Author Topic: Russia, the Last Colonial Empire  (Read 1312 times)


  • Administrator
  • Hero Member
  • *****
  • Posts: 7385
    • View Profile
Re: Russia, the Last Colonial Empire
« on: September 07, 2021, 05:27:46 am »
"So when will China and Japan finally join forces and realize Solovyov's vision?"

Let's not hold our breaths:

A Kyoto-themed shopping street in China was forced to shut down after social media users accused it of being a form of 'Japanese occupation' and 'cultural invasion'

On the other hand:

No complaints about these. Why not? (Answer: Eurocentrism.)

China and Japan will only join forces when they remember how they used to see the West:

On July 31, 1862, the Japanese steamship Senzaimaru arrived at Nagasaki, ending a two-month stay in China. Crewed on its voyage home by 10 Dutch sailors, the mission of “a handful of shogunal [government] officials, three merchants and other officials associated with the Nagasaki Commercial Hall, and a large number of young samurai attendants whose job description was never explicitly spelled out,” as historian Joshua Fogel described them in his book Maiden Voyage, the Senzaimaru was the first official overseas embassy sent from Japan to China in more than 300 years.
In the 19th century, both China and Japan were grappling with expanding European maritime power, power that had made their previous trade policies unsustainable.
With this in mind, Japan looked toward the nearby Chinese treaty ports to see what this new era of international trade might offer.

The most obvious and promising link to be made was between Nagasaki and Shanghai. Nagasaki — in the news this week on the anniversary of the second atomic bombing in 1945 — had been Japan’s only port open to international trade for centuries, a role it retained as commerce with the United States and Europe began to open in the 1850s. Shanghai, quickly emerging as China’s most cosmopolitan port, was also the closest point on the Chinese mainland to Nagasaki, just 500 miles away across the East China Sea.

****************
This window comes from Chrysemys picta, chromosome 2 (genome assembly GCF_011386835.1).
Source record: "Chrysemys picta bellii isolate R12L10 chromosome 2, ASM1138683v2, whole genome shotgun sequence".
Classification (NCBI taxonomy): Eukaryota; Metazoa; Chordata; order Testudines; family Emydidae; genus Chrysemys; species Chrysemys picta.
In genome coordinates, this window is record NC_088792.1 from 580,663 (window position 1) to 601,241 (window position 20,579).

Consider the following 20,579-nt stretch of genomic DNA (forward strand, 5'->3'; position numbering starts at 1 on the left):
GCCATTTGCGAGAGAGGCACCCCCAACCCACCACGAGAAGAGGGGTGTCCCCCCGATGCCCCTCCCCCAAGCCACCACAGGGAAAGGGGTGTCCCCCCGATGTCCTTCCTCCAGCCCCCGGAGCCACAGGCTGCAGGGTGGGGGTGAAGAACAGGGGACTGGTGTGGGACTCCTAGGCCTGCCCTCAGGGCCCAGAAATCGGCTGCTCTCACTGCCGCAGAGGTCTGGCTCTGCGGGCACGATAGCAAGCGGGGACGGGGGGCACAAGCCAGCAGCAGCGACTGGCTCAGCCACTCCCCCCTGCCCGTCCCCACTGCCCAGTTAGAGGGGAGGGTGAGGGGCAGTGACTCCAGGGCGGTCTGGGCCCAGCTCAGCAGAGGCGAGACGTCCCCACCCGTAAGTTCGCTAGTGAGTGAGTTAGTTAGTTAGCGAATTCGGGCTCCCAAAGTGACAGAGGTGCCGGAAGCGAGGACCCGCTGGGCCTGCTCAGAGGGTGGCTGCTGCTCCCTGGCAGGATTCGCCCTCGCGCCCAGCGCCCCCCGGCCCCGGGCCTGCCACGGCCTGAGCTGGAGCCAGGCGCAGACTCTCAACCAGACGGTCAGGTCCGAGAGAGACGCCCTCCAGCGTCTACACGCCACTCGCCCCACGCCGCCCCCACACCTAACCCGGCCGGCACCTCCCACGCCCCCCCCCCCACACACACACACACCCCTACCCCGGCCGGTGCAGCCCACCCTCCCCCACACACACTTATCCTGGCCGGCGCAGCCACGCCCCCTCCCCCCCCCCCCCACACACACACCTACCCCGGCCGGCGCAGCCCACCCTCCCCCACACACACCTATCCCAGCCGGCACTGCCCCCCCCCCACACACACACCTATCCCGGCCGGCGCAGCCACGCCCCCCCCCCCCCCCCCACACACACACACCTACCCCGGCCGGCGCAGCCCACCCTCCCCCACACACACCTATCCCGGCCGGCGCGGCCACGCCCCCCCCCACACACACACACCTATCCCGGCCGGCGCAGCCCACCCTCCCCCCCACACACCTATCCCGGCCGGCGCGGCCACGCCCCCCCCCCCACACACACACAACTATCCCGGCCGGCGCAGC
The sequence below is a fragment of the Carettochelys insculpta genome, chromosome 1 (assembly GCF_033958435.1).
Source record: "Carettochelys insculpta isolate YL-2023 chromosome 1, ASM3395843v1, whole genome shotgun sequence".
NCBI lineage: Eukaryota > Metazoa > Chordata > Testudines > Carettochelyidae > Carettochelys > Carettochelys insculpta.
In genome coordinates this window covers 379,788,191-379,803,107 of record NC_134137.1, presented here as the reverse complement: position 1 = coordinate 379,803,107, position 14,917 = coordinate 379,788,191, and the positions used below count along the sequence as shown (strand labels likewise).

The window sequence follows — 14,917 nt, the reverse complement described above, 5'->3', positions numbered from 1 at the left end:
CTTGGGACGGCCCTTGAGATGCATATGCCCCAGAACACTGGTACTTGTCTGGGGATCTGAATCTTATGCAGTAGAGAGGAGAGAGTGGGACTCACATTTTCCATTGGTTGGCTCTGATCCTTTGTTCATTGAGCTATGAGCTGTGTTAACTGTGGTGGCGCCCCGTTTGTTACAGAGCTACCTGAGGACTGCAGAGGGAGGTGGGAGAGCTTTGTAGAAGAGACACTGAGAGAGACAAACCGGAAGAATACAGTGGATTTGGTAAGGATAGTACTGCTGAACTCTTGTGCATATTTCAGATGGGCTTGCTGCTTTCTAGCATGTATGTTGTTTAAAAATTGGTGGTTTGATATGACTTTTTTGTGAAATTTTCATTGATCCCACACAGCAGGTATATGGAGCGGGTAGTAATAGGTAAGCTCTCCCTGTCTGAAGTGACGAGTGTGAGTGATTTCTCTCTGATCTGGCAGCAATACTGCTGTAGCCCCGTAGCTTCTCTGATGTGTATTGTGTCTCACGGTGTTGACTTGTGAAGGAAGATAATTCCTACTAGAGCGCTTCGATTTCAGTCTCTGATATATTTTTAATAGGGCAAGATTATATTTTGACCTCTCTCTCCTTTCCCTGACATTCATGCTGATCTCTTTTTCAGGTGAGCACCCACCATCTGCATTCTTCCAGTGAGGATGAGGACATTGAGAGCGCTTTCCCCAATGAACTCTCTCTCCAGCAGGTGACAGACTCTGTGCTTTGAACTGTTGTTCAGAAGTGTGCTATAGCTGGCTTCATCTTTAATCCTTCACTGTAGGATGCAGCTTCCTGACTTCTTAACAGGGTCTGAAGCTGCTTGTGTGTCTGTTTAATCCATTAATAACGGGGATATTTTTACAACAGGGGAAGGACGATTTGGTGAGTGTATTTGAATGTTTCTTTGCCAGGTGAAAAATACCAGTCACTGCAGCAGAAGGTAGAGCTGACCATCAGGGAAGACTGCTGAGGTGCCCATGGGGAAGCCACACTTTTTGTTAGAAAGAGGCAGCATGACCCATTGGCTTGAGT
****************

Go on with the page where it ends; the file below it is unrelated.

The Japanese observers were also keenly aware of the disparate situation of Chinese and Westerners in the city. “Although the harbor is all hustle-bustle, it is due entirely to the large number of foreign merchant vessels. Within and without the walled city are numerous foreign commercial houses which are thus thriving. The places where I have seen Chinese living are often poor and filthy.” The same samurai who had noted the port’s prosperity later corrected himself, writing, “Pray, do not say of Shanghai that this is a flourishing place, For how much of it is being transported home on barbarian ships?”
“The main purpose of the mission of the Senzaimaru was to observe the Western world in microcosm in Shanghai,” he writes. “In this way, Shanghai was to serve a double role as microcosm both of the West and of China.” The Japanese observers came away from their time in Shanghai repulsed by Western racism and arrogance. They viewed the exploitation of China as a lesson for Japan: in particular, the Qing acceptance of Western aid to fight the Taiping rebels — the Senzaimaru arrived at the height of the Taiping War — as a deal with the devil that would lead China to ruin. They were not wrong.
« Last Edit: September 07, 2021, 05:29:38 am by 90sRetroFan »